Perhaps the real difference was that I was, alone among my cohort, unable to suppress my intuition of the not-rightness of things. Even today, I hear people bemoan the way things are these days, and this simple comment betrays a deeper critique.

People who complain about how things are these days implicitly compare these days to some other, better days. Everybody knows those days lie in the past. Most people’s only hopes for the future are for better drugs, a newer gadget, more money. Nobody expects the trajectory of destruction we are riding to be reversed. Nobody thinks the future holds stronger families, less violence, more satisfaction, less divorce.

Most often, I have heard the “these days” complaints invoked in the course an argument about any manner of social issues. Try taking any sort of non-mainstream approach to a cultural issue in discussion with some people and you’ll hear it eventually.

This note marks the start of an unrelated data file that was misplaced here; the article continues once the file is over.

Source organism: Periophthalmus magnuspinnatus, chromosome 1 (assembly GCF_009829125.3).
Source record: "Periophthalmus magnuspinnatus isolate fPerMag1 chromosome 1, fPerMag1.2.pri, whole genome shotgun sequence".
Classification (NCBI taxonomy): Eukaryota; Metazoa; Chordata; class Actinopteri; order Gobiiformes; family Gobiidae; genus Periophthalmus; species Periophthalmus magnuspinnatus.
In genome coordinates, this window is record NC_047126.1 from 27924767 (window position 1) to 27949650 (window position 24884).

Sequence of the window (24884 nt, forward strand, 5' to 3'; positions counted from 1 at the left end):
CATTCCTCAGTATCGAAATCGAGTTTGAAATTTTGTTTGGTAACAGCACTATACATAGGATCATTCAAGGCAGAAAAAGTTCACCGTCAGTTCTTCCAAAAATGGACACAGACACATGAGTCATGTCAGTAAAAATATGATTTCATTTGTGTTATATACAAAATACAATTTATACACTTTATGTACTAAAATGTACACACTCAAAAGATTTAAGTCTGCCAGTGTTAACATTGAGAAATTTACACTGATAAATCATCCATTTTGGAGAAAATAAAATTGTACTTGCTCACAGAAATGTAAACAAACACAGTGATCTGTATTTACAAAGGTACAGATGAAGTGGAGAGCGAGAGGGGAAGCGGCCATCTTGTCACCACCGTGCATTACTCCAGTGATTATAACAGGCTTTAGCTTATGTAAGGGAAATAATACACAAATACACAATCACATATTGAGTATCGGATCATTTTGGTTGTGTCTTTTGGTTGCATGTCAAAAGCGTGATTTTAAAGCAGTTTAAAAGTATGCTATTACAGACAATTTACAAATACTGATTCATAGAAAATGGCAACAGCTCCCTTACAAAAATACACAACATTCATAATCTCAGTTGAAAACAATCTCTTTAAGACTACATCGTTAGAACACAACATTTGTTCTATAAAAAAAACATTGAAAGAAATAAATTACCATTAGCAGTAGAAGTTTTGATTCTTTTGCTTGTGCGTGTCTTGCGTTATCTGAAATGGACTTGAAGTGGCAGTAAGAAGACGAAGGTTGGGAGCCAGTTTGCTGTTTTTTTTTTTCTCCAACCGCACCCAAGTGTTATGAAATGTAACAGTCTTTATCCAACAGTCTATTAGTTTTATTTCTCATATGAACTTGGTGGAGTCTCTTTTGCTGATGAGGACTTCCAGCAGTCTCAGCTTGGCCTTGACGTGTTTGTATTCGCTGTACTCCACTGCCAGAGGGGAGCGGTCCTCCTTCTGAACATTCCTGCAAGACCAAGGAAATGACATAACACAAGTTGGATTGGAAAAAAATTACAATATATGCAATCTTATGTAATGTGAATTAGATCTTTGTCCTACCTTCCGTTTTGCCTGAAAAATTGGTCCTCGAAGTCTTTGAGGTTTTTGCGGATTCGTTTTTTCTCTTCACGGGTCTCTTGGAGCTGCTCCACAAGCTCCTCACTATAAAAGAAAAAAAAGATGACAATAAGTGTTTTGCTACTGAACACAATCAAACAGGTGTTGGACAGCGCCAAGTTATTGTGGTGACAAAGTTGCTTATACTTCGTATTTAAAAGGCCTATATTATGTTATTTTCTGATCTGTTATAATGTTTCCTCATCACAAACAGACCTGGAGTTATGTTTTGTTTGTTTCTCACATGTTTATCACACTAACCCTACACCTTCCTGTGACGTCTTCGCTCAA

Let’s say you’re concerned about the coarseness and incivility among your kids’ classmates. You complain about it. Do that long enough, and you’ll inevitably hear, “Well, what can you expect these days?”

This is, of course, a curious response. The person who counters your reasonable concerns by saying “Well, what can you expect these days?” doesn’t come at you with a full frontal assault, mounts no defense of other kids’ raunchy behavior. Instead, she launches a more subtle, and therefore, more insidious attack.

Her response indicates that, on one level, she agrees wholeheartedly that your analysis is right. She too is concerned about the corrosive effects of the culture on kids. At the same time, she argues that such corrosion is only to be expected given that today is, after all, today.

Since, today is today, she implies, you ought not be complaining so much. Every reasonable person, she suggests, knows the right response to a collapsing culture is quiet acceptance.

But, still. In her response, we see another thing. We see the deep intuition of decadence, the sense that things have fallen apart. She is saying of course everything is worse now. Her charge against you isn’t that you are wrong, but that you are naïve for believing that your complaining might change something.